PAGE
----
Rain promotes interest in silage production

Make hay while the sun shines, swapped for a silage opportunity


Silage opportunity emerges following good rainfall.

RESULTS: Frank McRae inspects a crop of Titan 5 at "Spring Valley," Mangoplah. Picture: Nikki Reynolds

RESULTS: Frank McRae inspects a crop of Titan 5 at "Spring Valley," Mangoplah. Picture: Nikki Reynolds

DECENT rain accompanied by growth in cereal and pasture crops means this could be the opportunity to make hay and silage.

While demand is not at the high levels like it was during the recent drought period, the opportunity to make fodder and store it on farm is one that many people are considering.

In fact, some are considering adding additional storage options to their farm in a bid to store this season's fodder.

Agronomist and Australian Fodder Industry Association (AFIA) chairman Frank McRae said the season across southern NSW and throughout the Riverina was good.

He said domestic demand for hay had dropped off but producers were looking to replenish on-farm supplies.

The fact that a lot of hay was sold in recent times means there are empty hay sheds or silage pits that offer an opportunity to build up supply.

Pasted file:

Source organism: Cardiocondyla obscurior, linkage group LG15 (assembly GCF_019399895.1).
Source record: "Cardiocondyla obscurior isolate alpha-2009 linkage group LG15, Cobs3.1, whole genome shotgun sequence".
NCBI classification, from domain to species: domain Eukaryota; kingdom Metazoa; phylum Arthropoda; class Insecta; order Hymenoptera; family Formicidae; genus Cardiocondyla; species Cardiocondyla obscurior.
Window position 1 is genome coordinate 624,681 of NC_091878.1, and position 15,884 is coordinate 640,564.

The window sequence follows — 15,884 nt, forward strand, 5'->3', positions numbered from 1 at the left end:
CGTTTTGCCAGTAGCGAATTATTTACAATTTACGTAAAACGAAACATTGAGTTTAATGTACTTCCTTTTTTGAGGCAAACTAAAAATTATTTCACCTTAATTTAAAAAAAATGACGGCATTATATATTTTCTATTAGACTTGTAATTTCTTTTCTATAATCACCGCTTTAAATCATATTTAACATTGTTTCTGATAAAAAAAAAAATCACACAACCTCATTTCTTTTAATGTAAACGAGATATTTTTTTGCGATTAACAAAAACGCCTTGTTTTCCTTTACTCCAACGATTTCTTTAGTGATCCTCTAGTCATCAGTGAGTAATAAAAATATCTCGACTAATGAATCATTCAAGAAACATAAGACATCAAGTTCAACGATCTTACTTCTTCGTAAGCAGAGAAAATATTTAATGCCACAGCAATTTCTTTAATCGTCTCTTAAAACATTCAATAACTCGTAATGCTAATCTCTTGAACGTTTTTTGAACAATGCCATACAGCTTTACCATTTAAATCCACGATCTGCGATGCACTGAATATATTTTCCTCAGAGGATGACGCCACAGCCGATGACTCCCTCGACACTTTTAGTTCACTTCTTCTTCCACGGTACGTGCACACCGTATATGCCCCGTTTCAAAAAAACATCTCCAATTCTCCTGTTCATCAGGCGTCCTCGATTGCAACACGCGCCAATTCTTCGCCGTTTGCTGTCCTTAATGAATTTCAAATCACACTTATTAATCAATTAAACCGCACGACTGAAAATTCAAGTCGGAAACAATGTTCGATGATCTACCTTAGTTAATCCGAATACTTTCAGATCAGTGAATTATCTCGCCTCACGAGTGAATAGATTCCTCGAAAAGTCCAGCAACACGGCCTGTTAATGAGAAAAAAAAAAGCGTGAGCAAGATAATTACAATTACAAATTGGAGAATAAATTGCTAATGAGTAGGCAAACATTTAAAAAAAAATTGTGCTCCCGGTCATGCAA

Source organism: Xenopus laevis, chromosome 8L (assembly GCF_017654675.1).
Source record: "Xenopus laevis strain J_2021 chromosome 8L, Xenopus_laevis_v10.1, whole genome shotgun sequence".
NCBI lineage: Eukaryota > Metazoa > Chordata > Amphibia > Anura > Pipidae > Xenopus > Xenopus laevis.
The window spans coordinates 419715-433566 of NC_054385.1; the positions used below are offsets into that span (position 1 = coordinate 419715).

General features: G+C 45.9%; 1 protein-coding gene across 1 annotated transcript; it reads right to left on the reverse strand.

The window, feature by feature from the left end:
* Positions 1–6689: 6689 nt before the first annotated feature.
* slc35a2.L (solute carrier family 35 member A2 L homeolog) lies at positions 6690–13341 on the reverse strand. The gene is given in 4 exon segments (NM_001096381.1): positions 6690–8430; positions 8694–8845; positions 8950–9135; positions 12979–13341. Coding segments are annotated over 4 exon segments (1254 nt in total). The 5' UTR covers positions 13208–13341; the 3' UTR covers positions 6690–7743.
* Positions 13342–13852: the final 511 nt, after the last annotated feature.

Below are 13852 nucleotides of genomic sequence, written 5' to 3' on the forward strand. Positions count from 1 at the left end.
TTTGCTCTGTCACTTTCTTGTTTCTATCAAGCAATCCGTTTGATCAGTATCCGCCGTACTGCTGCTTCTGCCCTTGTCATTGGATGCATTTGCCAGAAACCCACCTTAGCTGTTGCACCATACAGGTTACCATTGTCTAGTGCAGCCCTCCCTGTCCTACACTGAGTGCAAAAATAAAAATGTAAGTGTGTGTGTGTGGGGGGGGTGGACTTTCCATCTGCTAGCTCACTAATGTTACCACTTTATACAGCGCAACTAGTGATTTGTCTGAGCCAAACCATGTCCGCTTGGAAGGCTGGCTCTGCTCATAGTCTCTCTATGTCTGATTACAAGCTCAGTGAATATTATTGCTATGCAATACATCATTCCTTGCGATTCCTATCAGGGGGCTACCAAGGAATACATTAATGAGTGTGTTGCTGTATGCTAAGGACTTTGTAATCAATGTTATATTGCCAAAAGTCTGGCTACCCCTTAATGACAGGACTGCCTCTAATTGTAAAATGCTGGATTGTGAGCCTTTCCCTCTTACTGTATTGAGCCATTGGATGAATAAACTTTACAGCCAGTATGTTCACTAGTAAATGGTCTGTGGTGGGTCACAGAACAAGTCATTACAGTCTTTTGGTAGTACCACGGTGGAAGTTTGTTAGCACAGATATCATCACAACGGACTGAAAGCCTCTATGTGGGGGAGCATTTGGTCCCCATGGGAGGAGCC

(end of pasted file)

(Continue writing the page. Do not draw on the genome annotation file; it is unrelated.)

Mr McRae said hay and fodder prices were sitting at about half what they were during the peak of the drought.

"I certainly think we are going to see a lot of pit silage," he said.

Mr McRae said crops and pastures in general were looking good on the back of decent rain this month.

He said, it was certainly getting "wet under foot" which was a reprieve from droughts which were still clear in people's memory.

AFIA industry development officer, Pip Robinson said one of the clear aspects being reported to her was the fact that the season was good.

"Even Bega, that was severely dry, has had 400 millimetres of rain," Mrs Robinson said.

Mrs Robinson agreed with Mr McRae and said there wasn't high demand at the moment but with that came opportunity to store fodder on farm.

She said buyers were certainly educated and they would be seeking the best quality hay with good protein levels.

"There are opportunities to store hay or put it in pits, if you have the room to do so," she said.

"People have learned a lot from the drought."


The story Rain promotes interest in silage production first appeared on The Rural.


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